Saturday, March 26, 2016

Easter weekend

This weekend nine years ago included a visit from my parents to Columbus, Ohio - where Scott and I lived at the time. They stayed in our little Clintonville home, and we celebrated Easter together. My mom had gone through several rounds of the experimental bio chemo that we clung on to as hope for a recovery from the metasticised melanoma that had enveloped certain parts of her inner body. She was tired, her appetite, energy, and spirits all put on tilt. Hair gone.

I was pregnant with our sweet baby boy twins, and we turned to my swollen, ever-growing belly for smiles and happy anticipation.

I don't remember much about the weekend... Can't remember if we ate out or in, played board games or took walks. Mainly, I remember going to Easter service together. Again, I cannot recall if at the time I believed my mother would die. I'm guessing I was in that limbo mental place, as so many loved ones of those with cancer are... Aware that it can be over soon, hopeful that it won't, uncertain about how to plan living in the meantime...

We got seated amongst the many at worthington Presbyterian church, an absolutely beautiful sanctuary with aesthetics all around. I'm sure the sermom was dynamite, the speakers on point, the choir performance perfect. But it was when we all stood to sing as a congregation that I lost it. I don't even know the name of the song and couldn't hum it, despite what I'm certain must be its fitting and popular nature to be featured on Easter morning. Something about the trumpets. And I was standing next to my fatigued mom in her purple knit hat. And I was pregnant. And I silently wept. Drippingly, quietly sobbed. Unprepared, I had no recovery plan in place except to stand there trying to pretend that I wasn't crying while those pretty instruments and the congregation's voices carried on in happy triumph. I really did think I was quiet. I - to this day - do not believe that my mother and father, right beside me, and I know that my husband, on the other side of them, had no knowledge of the puddle of tears splatting to the tile floor below me.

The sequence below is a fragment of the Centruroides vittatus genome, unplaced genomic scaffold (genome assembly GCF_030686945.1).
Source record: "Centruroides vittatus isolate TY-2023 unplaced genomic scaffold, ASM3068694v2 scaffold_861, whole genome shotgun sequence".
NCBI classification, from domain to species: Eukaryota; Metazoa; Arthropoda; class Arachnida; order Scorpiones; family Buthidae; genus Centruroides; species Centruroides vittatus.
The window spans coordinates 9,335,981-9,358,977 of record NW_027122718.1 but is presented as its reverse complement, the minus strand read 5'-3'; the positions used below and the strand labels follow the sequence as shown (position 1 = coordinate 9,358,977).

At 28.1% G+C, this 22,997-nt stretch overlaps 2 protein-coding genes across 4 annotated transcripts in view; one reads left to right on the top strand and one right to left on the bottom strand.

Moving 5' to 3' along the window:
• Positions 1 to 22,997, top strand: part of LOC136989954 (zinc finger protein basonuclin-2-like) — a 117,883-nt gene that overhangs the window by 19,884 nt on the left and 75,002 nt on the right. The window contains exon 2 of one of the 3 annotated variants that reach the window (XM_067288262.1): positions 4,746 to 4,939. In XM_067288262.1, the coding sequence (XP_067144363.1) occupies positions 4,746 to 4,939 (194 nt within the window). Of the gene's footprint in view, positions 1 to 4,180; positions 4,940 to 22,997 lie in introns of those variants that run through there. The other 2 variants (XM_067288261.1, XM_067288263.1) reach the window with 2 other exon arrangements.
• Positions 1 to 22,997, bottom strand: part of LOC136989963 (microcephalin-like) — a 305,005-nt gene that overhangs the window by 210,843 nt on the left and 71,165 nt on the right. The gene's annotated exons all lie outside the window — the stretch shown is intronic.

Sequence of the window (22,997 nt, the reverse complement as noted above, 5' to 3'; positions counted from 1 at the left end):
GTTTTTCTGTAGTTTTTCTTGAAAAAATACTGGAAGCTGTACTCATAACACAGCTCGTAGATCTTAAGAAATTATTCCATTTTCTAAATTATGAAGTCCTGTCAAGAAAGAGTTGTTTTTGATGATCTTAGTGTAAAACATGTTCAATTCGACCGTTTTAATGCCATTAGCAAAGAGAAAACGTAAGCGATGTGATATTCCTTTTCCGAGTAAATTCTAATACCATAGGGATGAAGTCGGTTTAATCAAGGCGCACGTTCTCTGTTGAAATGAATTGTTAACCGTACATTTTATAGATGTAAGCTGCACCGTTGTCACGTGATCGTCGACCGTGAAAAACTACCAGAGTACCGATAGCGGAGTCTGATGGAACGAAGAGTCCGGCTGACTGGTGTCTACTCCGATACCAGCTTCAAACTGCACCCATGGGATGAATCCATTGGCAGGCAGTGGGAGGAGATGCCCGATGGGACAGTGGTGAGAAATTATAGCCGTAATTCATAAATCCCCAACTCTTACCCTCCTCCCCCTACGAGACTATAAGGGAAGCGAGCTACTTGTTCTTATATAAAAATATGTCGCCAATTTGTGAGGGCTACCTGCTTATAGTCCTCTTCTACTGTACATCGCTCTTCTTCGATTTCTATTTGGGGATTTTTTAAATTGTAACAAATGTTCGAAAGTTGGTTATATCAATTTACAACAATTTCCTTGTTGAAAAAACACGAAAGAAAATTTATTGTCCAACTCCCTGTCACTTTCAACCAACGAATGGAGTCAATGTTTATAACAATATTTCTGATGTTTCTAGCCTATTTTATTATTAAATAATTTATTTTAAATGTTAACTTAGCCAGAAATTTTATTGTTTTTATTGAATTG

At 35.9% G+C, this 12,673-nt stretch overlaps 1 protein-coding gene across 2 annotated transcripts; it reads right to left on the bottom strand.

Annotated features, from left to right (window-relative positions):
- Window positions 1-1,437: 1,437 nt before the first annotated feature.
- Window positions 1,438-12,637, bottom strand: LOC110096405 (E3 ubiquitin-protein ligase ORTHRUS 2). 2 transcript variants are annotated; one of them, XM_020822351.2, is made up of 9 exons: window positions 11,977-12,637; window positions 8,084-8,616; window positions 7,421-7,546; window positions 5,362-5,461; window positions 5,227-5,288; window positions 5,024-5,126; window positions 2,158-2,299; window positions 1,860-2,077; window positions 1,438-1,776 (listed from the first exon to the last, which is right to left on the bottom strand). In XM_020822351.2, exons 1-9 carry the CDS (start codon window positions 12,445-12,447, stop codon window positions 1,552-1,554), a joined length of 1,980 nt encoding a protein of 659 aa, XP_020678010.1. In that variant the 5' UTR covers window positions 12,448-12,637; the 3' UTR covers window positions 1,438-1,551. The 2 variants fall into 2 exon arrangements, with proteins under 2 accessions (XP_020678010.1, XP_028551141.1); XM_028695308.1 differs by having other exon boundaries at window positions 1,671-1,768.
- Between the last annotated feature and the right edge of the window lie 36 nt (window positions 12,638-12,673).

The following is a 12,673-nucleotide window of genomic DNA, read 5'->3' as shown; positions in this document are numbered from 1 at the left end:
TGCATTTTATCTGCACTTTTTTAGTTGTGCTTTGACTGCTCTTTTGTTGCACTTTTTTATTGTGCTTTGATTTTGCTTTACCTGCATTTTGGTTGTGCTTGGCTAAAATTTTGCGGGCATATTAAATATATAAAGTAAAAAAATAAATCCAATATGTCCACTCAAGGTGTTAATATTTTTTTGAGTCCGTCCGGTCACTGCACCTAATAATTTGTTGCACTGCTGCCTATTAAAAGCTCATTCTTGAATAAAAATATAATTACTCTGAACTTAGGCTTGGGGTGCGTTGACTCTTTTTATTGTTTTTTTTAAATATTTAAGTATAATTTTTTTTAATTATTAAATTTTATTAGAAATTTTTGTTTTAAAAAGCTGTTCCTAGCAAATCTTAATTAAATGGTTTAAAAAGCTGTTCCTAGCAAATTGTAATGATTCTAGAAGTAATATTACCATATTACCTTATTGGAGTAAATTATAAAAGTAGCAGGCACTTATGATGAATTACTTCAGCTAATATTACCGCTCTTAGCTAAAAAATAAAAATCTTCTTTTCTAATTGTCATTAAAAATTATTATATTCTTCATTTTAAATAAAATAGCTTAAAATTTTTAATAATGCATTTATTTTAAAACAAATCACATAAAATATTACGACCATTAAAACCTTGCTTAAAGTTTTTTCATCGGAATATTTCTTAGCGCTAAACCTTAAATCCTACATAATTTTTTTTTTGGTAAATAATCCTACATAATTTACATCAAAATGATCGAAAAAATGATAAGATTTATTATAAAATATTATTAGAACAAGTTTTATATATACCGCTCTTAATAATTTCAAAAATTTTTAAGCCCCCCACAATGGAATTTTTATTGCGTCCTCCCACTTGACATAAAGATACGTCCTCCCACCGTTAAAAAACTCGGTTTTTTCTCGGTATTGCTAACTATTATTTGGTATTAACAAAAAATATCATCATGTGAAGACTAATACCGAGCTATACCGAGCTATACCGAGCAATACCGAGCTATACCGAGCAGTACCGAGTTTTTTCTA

But the stranger in front of me did. Out of nowhere appeared a bundle of tissues. She didn't turn. Our eyes didn't meet. They just appeared over her shoulder.

She knew. I knew she knew. She must've noticed our family as we sat down. She must've seen my mom's worn face, the absence of hair peaking from beneath her hat. She must've noticed my belly, knowing by my youth that I was a first-time mom. I knew she knew. I just did. In my imagination, she had lost someone too. Her husband? A child? A friend?

I composed myself with those tissues and the strength that her kindness gave me. And when the service ended, and we all gathered our things to turn and leave, I lipped "thank you," for fear that saying it out loud would require more tissues. And I think we two strangers embraced. Maybe I made that part up, but I seem to remember touching in a familiar, understanding way, as if she was letting me know that she understood.

I lost my mom a few weeks later.

That gesture of kindness has stayed with me. I think of that woman every Easter. And, inevitably, the trumpets every Easter bring more puddles.

Friday, March 25, 2016

The hook

Been thinking about the manner of speech "letting myself off the hook." I've used it a bunch recently as I dedicated the past two days to doing just that. I had a sudden realization on Wednesday (when kids had snow day, Scott was home too, I went for a short nap and emerged 4 HOURS LATER) that I was pretty darn depleted. My inner voice was saying mean things to me. And I know when she is disturbed, I better reel her back in or else I risk a hostage-seize-of-my-real-voice situation. The action plan is pretty darn simple: no action. I dedicated from that moment on Wednesday until I felt some restoration (or my family kills me, one or the other) to actively being inactive - except for the basics. I call it "My Responsibility Cleanse."